January 31, 2010

Dispersed Camping in the Desert

We just left our spot near Wickenburg, where we were "off the grid" for the last 5 days. It was intersting being disconnected that long. Some lessons we learned is that our batteries really are our limiting resource. At around 4am on the 4th night, the heater fans died and the temperature in the trailer got pretty chilly. Soon, I set up the generator to get the heaters and other necessities going.

Here, Hilina has made a birthday party for all of her animals. Each has their piece of cake to eat!

We knew we had one more night to go, so I ran the generator for about 4 hours in two different sessions and figured that would adequately recharge the battery to make it through the night. Unfortunately, that was not the case. The heaters died again about 4am. I had pre-set up the generator this time and simply cranked it on and let it run until about 8am so we could avoid the chilly morning.

The lessons we learned with dispersed camping was that we need to manage our electricity use better and run the generator during times of high draw (such as showers that run the water pump).

We set up a bird feeder and hummingbird feeder on a mesquite tree near the trailer and within 24 hours we had constant visitors to both.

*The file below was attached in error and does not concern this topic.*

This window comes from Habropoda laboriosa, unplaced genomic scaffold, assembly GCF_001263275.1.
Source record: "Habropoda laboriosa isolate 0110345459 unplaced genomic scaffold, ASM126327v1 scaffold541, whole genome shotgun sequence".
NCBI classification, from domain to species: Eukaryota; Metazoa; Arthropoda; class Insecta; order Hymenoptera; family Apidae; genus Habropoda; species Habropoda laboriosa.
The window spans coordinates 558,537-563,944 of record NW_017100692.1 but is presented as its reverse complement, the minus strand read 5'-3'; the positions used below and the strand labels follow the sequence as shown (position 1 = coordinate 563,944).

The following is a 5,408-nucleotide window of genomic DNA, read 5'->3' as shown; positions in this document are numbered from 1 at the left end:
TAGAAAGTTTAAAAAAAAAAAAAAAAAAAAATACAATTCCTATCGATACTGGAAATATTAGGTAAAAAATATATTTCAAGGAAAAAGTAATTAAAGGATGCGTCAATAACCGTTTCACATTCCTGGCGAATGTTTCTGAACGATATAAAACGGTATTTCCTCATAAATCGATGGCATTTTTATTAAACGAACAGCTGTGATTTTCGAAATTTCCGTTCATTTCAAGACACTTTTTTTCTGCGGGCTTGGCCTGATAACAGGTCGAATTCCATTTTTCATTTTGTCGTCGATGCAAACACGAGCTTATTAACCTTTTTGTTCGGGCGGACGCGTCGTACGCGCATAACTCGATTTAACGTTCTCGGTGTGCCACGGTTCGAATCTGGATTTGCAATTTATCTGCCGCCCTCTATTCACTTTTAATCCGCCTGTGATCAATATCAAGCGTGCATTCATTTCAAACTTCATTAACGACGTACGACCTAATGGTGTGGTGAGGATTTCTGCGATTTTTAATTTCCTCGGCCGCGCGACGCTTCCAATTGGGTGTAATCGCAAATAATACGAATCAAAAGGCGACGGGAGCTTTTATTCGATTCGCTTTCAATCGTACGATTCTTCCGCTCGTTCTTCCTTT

We have now moved onto Tonopah (about 45 miles west of Phoenix) to recharge the battery, dump and refill the fluids, and generally recharge. Then this week we head out to the Eagletail Mountains Wilderness for a few more days of dispersed camping. After the Eagletails, we'll head southeast toward Tucson.

January 29, 2010

Hassayampa River Preserve of the Nature Conservancy

The Hassayampa River flows mostly underground from the mountains near Prescott all the way to the Gila River. However, for a 5 mile stretch, as its aquifer is constrained between the Vulture Mountains and Wickenburg Hills, it flows above ground forming a magnificent and critically important riparian forest amongst the Sonoran desert landscape.

An important stretch of this river is protected by The Nature Conservancy as the Hassayampa River Preserve. It is home to a verdant cottonwood/willow forest along the river and a mesquite bosque on the upslopes.

The big rains that happened a week ago caused a major flood on the Hassayampa. Instead of flowing a foot deep, it rose over 20 feet, covering most of the preserve trails with many feet of silt and changing the landscape of the riparian forest.